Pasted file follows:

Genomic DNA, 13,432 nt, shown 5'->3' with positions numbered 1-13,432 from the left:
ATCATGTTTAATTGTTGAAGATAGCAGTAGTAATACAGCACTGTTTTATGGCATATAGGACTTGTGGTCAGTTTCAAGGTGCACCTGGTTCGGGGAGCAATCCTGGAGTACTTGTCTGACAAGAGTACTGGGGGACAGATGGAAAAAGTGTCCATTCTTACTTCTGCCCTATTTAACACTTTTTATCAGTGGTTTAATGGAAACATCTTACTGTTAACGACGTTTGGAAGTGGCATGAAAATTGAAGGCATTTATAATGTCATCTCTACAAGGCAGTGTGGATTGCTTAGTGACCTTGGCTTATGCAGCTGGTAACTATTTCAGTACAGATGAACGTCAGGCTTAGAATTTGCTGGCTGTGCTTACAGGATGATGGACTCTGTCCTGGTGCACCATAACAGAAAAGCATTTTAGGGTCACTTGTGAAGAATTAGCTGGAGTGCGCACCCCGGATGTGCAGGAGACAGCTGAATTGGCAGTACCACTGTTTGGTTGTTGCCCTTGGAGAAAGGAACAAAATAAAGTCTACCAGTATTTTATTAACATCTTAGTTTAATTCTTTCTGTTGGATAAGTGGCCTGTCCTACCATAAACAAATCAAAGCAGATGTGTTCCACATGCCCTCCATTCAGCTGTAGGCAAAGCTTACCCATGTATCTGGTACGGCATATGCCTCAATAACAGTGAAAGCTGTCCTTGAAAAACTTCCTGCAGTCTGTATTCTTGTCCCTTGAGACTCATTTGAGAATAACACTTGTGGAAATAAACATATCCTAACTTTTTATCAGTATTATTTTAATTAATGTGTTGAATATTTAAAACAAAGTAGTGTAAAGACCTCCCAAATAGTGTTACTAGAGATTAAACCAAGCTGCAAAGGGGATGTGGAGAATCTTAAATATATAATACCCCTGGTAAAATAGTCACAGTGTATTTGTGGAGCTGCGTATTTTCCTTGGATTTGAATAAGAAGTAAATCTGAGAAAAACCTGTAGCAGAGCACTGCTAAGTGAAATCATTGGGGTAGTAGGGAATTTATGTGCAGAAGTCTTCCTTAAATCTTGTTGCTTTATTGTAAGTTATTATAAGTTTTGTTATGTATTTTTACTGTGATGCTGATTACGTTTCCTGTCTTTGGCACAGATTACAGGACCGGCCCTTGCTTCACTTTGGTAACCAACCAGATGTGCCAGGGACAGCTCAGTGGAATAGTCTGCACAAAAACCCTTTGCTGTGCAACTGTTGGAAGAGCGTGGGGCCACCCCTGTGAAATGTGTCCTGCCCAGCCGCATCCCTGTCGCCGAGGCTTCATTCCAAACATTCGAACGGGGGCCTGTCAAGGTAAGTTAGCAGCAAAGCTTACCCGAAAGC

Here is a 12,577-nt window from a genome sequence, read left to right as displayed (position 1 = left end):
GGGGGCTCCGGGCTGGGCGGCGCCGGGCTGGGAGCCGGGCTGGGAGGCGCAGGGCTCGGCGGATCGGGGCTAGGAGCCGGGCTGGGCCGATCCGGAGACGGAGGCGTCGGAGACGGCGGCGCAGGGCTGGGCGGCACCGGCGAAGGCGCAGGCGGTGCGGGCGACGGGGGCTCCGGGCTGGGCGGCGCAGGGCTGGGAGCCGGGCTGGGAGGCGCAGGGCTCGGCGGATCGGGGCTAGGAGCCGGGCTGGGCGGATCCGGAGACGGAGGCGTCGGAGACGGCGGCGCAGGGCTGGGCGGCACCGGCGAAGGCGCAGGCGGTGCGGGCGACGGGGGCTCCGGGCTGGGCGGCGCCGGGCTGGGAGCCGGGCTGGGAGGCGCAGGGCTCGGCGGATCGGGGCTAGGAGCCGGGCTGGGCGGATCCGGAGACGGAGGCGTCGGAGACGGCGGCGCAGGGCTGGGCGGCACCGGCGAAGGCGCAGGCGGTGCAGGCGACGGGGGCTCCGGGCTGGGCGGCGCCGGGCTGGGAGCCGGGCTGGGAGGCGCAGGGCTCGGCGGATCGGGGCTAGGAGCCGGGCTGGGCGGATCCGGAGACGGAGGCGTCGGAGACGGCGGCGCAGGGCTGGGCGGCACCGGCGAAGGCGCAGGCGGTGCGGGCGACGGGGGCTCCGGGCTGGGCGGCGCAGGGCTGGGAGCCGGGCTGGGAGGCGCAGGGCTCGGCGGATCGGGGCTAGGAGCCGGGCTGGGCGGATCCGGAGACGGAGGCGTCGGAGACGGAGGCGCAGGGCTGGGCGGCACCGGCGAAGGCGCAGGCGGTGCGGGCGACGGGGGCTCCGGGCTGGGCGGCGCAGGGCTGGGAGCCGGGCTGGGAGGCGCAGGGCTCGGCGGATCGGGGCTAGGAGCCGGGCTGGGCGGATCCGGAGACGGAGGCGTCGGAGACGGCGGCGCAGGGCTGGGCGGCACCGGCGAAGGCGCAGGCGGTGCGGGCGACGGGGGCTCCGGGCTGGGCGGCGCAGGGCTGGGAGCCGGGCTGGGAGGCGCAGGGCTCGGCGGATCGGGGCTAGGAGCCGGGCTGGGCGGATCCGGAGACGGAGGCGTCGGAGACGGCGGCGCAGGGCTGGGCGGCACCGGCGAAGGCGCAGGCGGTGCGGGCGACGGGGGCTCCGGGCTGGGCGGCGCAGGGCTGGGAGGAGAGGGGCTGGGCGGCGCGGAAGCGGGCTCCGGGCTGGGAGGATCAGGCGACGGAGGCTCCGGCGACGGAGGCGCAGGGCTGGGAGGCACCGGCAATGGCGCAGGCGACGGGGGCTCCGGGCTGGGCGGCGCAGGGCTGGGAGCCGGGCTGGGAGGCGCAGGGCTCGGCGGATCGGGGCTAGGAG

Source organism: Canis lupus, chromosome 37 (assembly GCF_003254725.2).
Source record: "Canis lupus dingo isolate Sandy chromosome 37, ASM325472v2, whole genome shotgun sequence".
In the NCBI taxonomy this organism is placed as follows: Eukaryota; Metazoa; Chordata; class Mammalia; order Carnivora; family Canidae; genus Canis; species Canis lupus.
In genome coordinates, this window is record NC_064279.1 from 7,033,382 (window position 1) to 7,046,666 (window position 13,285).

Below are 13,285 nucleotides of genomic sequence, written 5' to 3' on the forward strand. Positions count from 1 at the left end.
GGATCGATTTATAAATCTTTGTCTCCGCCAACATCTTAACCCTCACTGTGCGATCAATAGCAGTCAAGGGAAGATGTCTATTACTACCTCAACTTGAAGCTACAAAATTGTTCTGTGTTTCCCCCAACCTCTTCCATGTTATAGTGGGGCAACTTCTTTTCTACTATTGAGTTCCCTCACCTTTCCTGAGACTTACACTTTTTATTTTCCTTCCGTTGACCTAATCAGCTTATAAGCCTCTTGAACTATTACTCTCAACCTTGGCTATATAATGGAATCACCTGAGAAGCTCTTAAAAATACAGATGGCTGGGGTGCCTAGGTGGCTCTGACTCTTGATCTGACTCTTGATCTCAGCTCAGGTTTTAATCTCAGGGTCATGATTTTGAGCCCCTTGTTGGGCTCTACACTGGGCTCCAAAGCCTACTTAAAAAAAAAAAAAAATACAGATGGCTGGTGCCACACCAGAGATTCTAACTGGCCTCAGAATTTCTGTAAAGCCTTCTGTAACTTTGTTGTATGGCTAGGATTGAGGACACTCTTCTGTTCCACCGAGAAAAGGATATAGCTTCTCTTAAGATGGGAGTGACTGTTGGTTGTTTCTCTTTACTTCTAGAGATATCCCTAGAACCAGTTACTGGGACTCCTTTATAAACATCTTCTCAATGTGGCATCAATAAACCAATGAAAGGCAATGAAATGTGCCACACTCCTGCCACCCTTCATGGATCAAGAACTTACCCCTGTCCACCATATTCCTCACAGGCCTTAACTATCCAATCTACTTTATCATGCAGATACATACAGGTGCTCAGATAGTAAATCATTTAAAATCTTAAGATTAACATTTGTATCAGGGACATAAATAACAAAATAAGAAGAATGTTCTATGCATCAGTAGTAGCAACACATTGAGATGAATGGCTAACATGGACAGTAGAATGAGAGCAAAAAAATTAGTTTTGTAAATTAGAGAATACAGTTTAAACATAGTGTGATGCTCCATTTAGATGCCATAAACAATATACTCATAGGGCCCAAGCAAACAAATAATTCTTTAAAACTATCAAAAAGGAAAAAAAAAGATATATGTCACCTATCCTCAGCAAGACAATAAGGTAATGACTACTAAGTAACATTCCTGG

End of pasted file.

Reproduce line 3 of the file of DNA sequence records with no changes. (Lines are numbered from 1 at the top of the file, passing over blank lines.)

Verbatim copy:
Here is a 12,577-nt window from a genome sequence, read left to right as displayed (position 1 = left end):